March 7, 2013 — As expected, the Arkansas House on Wednesday overrode Gov. Mike Beebe's (D) veto of a bill (SB 134) that prohibits abortion after 12 weeks of pregnancy, thus enacting the nation's earliest abortion ban and setting up a likely legal challenge, the Wall Street Journal reports. The Senate on Tuesday voted to override the veto (Radnofsky, Wall Street Journal, 3/6).
The measure bans abortion after 12 weeks if a fetal heartbeat is detectable, with exceptions in cases of rape, incest, to save a woman's life or when the fetus has a fatal disorder. Doctors who violate the 12-week ban would have their licenses revoked by the state medical board (Women's Health Policy Report, 3/6).
The vote comes less than one week after the state Legislature overrode the governor's veto of a separate bill (HB 1037) prohibiting abortion after 20 weeks of pregnancy. Unlike the 20-week ban, which was effective immediately, the 12-week measure is not slated to take effect until 90 days after the Legislature ends its current session, which could be later this month or in April (DeMillo, AP/Sacramento Bee, 3/7).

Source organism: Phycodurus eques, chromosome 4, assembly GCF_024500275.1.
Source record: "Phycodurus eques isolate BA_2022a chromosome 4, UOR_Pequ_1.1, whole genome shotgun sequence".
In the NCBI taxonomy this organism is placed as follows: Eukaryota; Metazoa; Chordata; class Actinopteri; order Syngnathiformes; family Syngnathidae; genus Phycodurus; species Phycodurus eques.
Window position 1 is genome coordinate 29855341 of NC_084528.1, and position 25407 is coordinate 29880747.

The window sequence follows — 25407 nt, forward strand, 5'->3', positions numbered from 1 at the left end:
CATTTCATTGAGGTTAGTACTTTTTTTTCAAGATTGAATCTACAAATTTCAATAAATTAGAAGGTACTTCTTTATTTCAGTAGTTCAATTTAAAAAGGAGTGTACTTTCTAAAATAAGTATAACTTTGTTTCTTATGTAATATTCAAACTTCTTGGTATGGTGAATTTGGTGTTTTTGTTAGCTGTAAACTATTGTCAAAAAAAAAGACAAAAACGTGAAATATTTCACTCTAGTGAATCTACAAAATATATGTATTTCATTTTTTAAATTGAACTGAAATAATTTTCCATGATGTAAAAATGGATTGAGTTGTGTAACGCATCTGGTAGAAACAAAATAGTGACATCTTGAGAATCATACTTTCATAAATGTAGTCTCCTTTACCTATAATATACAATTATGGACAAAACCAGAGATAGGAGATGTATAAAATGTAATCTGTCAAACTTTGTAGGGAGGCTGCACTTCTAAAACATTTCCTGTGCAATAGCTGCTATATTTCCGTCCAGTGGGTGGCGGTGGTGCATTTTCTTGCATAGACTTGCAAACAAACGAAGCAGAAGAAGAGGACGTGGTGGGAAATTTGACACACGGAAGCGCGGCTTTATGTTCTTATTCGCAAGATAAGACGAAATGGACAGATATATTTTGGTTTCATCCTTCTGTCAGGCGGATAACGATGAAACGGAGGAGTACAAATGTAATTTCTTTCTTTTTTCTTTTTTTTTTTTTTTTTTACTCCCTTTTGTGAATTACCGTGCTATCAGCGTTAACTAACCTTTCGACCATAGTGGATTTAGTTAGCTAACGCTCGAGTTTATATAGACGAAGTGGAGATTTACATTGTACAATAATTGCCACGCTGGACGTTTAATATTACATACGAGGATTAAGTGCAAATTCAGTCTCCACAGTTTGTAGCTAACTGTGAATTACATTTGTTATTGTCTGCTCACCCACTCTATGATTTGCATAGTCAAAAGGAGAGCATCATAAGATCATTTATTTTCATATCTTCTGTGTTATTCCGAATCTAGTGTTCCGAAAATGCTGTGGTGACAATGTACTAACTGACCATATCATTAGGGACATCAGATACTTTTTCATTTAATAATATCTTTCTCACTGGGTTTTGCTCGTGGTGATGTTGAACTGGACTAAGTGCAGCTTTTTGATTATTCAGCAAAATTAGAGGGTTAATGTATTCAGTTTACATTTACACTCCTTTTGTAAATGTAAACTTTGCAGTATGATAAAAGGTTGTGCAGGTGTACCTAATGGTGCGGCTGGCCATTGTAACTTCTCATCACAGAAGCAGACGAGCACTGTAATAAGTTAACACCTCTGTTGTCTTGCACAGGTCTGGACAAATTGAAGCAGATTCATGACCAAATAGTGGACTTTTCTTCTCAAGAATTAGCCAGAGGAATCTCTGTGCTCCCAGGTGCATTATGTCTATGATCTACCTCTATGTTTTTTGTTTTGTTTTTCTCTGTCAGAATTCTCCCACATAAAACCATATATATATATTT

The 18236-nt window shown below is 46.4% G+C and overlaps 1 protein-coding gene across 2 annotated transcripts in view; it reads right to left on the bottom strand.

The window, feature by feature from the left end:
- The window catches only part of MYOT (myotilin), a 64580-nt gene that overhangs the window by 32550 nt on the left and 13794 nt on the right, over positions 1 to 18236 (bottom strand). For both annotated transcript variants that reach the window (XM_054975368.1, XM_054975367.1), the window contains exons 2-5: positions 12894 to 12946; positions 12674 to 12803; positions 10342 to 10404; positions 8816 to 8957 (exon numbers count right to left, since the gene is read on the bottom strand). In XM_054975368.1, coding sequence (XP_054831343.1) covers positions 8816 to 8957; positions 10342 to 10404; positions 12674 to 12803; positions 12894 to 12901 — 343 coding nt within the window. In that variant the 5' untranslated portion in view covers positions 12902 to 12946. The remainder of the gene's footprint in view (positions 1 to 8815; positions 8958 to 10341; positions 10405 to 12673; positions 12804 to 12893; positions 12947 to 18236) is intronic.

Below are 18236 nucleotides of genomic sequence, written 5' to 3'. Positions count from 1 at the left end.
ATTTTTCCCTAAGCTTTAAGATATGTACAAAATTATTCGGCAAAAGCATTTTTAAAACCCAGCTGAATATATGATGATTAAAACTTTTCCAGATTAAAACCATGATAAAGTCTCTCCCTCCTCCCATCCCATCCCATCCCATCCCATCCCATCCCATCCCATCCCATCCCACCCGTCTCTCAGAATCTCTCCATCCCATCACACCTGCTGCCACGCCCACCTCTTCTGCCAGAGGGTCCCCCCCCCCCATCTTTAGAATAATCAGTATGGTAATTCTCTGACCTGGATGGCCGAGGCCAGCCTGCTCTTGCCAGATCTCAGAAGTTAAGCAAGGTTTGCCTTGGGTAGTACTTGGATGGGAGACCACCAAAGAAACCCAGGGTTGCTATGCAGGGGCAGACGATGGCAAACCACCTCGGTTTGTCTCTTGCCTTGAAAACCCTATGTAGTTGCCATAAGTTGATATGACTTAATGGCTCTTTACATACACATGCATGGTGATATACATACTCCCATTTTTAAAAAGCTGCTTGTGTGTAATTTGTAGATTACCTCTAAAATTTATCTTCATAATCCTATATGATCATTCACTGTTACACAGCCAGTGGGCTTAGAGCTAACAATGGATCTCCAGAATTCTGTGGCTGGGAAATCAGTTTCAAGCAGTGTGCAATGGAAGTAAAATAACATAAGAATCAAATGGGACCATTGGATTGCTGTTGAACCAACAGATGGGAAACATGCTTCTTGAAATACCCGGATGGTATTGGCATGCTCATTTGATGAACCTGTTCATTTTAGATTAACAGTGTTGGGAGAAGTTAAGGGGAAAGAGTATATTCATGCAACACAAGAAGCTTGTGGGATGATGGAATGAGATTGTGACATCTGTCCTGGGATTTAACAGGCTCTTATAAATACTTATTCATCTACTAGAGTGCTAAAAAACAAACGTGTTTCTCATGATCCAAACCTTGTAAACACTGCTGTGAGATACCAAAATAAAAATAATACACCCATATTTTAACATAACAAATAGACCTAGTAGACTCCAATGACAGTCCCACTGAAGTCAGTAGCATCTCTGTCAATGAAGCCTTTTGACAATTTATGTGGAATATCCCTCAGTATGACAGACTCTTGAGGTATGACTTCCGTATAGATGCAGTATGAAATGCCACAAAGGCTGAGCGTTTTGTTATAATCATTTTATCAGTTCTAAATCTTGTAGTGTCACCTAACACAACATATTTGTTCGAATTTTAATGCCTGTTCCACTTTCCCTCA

Forthcoming Legal Fight
Abortion-rights groups pledged to file a legal challenge to the 12-week measure within the next few weeks. Before the House vote, Rita Sklar -- executive director of the American Civil Liberties Union of Arkansas -- said, "We are preparing the papers to go to court as we speak," adding, "It is flat-out unconstitutional."
ACLU will partner with the Center for Reproductive Rights to challenge the law. Nancy Northup, CRR's president, called the bill "bumper-sticker legislation with really no chance of standing up in court" (Smith, Politico, 3/6).
According to the New York Times, the strategy of pushing increasingly stringent abortion bans is a point of contention among abortion-rights opponents, some of whom fear it could backfire and lead to affirmation of existing limits. Prominent antiabortion-rights lawyer James Bopp -- general counsel to the National Right to Life Committee and an opponent of the Arkansas law -- called the legislation "futile." He added that lower courts are virtually certain to uphold Supreme Court precedent, and he and other legal experts have noted that the Supreme Court is unlikely to take up such a case (Eckholm, New York Times, 3/6).